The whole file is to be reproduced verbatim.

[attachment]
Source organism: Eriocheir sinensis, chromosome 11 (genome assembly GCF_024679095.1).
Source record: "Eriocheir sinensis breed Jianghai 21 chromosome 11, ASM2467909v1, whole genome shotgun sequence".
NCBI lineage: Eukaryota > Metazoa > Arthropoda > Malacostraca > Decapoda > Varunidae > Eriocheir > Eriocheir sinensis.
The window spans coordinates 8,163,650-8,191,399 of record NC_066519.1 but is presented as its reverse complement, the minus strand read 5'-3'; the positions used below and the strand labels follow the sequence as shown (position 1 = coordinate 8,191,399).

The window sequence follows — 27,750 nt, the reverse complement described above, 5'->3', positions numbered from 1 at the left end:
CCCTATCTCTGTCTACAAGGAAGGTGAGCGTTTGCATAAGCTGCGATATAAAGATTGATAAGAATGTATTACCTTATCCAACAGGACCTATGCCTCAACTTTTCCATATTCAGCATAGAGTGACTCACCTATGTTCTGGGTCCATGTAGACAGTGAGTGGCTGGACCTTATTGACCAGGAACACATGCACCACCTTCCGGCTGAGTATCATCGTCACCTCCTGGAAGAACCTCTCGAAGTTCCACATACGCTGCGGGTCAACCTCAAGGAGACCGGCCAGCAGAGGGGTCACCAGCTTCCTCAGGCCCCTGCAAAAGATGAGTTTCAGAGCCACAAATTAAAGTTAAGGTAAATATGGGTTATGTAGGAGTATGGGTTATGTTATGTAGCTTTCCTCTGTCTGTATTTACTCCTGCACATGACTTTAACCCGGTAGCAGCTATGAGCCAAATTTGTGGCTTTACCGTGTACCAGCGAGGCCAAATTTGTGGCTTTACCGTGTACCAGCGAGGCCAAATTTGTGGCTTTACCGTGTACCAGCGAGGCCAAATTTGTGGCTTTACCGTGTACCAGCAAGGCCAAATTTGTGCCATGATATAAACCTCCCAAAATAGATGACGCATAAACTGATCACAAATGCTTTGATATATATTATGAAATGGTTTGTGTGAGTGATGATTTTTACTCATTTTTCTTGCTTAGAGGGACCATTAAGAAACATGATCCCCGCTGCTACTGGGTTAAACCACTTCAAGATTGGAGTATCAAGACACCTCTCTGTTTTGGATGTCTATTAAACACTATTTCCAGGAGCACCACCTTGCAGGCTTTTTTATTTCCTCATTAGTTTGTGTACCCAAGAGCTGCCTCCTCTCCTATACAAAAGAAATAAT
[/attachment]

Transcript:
Source organism: Eriocheir sinensis, chromosome 11 (genome assembly GCF_024679095.1).
Source record: "Eriocheir sinensis breed Jianghai 21 chromosome 11, ASM2467909v1, whole genome shotgun sequence".
NCBI lineage: Eukaryota > Metazoa > Arthropoda > Malacostraca > Decapoda > Varunidae > Eriocheir > Eriocheir sinensis.
The window spans coordinates 8,163,650-8,191,399 of record NC_066519.1 but is presented as its reverse complement, the minus strand read 5'-3'; the positions used below and the strand labels follow the sequence as shown (position 1 = coordinate 8,191,399).

The window sequence follows — 27,750 nt, the reverse complement described above, 5'->3', positions numbered from 1 at the left end:
CCCTATCTCTGTCTACAAGGAAGGTGAGCGTTTGCATAAGCTGCGATATAAAGATTGATAAGAATGTATTACCTTATCCAACAGGACCTATGCCTCAACTTTTCCATATTCAGCATAGAGTGACTCACCTATGTTCTGGGTCCATGTAGACAGTGAGTGGCTGGACCTTATTGACCAGGAACACATGCACCACCTTCCGGCTGAGTATCATCGTCACCTCCTGGAAGAACCTCTCGAAGTTCCACATACGCTGCGGGTCAACCTCAAGGAGACCGGCCAGCAGAGGGGTCACCAGCTTCCTCAGGCCCCTGCAAAAGATGAGTTTCAGAGCCACAAATTAAAGTTAAGGTAAATATGGGTTATGTAGGAGTATGGGTTATGTTATGTAGCTTTCCTCTGTCTGTATTTACTCCTGCACATGACTTTAACCCGGTAGCAGCTATGAGCCAAATTTGTGGCTTTACCGTGTACCAGCGAGGCCAAATTTGTGGCTTTACCGTGTACCAGCGAGGCCAAATTTGTGGCTTTACCGTGTACCAGCGAGGCCAAATTTGTGGCTTTACCGTGTACCAGCAAGGCCAAATTTGTGCCATGATATAAACCTCCCAAAATAGATGACGCATAAACTGATCACAAATGCTTTGATATATATTATGAAATGGTTTGTGTGAGTGATGATTTTTACTCATTTTTCTTGCTTAGAGGGACCATTAAGAAACATGATCCCCGCTGCTACTGGGTTAAACCACTTCAAGATTGGAGTATCAAGACACCTCTCTGTTTTGGATGTCTATTAAACACTATTTCCAGGAGCACCACCTTGCAGGCTTTTTTATTTCCTCATTAGTTTGTGTACCCAAGAGCTGCCTCCTCTCCTATACAAAAGAAATAAT